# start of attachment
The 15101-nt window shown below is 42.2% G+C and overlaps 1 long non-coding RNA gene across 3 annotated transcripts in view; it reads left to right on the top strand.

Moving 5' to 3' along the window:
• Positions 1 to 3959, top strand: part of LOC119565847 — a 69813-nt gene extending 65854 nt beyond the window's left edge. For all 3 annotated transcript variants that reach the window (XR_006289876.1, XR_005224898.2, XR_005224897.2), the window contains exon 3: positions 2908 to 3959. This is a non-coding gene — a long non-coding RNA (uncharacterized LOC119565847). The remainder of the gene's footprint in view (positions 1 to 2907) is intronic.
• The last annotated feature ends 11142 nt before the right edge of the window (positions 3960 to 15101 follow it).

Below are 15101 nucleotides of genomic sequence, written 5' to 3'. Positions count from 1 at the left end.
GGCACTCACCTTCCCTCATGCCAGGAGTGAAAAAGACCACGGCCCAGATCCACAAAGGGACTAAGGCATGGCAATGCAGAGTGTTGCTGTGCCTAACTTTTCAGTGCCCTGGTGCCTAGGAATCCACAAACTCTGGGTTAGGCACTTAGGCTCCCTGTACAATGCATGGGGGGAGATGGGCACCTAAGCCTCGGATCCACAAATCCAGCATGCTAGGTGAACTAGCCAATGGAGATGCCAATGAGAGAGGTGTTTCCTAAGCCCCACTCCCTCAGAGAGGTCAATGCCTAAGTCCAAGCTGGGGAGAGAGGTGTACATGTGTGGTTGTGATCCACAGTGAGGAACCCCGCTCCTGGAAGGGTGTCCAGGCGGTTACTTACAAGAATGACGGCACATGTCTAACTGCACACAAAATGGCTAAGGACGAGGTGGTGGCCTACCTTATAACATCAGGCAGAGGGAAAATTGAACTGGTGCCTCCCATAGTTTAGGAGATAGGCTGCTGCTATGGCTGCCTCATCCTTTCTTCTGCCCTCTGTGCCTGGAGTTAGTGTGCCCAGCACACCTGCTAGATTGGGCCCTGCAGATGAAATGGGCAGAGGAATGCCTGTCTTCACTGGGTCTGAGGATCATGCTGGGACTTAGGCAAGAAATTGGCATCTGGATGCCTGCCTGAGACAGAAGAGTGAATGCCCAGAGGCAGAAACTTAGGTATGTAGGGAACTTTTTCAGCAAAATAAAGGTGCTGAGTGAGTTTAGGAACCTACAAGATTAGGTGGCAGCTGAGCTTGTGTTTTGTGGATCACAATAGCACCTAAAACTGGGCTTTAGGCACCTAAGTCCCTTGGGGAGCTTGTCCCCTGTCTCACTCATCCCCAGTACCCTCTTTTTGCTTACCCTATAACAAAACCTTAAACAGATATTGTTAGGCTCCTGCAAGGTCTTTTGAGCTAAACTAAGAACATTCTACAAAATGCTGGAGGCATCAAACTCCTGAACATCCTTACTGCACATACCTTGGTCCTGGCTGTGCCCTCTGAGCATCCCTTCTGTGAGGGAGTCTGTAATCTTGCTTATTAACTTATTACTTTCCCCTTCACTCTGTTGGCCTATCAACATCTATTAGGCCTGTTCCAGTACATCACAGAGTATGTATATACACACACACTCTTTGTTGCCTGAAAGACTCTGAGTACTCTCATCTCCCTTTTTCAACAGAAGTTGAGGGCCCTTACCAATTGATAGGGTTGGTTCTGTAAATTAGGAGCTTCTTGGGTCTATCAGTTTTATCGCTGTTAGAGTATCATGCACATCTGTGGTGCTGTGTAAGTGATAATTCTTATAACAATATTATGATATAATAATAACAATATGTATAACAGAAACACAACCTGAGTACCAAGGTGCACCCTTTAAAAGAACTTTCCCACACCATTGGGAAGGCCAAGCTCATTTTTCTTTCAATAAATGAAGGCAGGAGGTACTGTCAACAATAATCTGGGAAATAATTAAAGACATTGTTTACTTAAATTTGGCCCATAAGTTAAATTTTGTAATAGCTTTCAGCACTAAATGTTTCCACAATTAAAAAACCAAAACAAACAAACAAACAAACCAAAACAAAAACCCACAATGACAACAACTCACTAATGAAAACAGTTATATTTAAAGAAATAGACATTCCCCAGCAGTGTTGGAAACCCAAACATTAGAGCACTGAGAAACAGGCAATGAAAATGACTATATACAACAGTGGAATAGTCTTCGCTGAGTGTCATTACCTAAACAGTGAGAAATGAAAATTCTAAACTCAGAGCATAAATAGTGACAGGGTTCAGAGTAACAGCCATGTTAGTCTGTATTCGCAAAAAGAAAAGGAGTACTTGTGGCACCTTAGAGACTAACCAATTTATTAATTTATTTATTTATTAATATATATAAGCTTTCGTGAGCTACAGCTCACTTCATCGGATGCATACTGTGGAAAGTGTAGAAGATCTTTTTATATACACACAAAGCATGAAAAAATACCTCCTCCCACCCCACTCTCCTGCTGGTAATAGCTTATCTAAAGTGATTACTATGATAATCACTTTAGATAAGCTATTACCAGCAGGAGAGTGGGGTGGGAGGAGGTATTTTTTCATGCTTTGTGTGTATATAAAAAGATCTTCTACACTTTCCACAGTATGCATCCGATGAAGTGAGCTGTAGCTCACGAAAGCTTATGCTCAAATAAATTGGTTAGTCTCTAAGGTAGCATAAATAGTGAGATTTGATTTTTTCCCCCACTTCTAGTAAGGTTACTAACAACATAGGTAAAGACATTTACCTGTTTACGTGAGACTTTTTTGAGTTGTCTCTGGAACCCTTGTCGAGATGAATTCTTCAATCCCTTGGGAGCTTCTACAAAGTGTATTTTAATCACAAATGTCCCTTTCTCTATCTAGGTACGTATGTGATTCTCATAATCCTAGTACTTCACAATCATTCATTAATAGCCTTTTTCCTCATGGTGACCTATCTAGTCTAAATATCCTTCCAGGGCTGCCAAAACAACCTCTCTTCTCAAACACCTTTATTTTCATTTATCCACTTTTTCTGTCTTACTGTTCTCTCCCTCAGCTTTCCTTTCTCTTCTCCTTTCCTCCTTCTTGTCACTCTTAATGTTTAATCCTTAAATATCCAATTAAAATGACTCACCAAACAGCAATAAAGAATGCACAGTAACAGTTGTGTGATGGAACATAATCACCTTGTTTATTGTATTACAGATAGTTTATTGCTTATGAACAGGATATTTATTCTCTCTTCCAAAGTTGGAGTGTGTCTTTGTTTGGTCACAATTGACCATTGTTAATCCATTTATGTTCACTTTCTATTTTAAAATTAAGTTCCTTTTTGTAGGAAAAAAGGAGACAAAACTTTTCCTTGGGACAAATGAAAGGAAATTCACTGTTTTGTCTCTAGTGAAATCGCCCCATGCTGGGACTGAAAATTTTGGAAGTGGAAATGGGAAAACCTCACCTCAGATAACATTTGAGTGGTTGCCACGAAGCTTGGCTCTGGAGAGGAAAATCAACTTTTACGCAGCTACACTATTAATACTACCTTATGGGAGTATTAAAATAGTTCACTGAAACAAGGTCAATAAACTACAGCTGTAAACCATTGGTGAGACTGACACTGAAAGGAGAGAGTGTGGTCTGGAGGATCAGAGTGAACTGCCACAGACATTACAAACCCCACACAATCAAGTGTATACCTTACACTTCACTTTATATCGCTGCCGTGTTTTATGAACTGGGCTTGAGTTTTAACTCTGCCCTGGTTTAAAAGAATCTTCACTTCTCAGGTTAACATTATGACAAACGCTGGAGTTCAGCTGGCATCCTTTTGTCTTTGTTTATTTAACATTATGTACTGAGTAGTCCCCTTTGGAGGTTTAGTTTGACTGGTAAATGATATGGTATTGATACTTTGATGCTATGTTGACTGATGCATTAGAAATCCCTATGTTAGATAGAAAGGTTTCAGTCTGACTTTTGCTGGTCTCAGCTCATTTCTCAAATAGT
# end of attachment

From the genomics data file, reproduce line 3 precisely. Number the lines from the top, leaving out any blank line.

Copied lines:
• Positions 1 to 3959, top strand: part of LOC119565847 — a 69813-nt gene extending 65854 nt beyond the window's left edge. For all 3 annotated transcript variants that reach the window (XR_006289876.1, XR_005224898.2, XR_005224897.2), the window contains exon 3: positions 2908 to 3959. This is a non-coding gene — a long non-coding RNA (uncharacterized LOC119565847). The remainder of the gene's footprint in view (positions 1 to 2907) is intronic.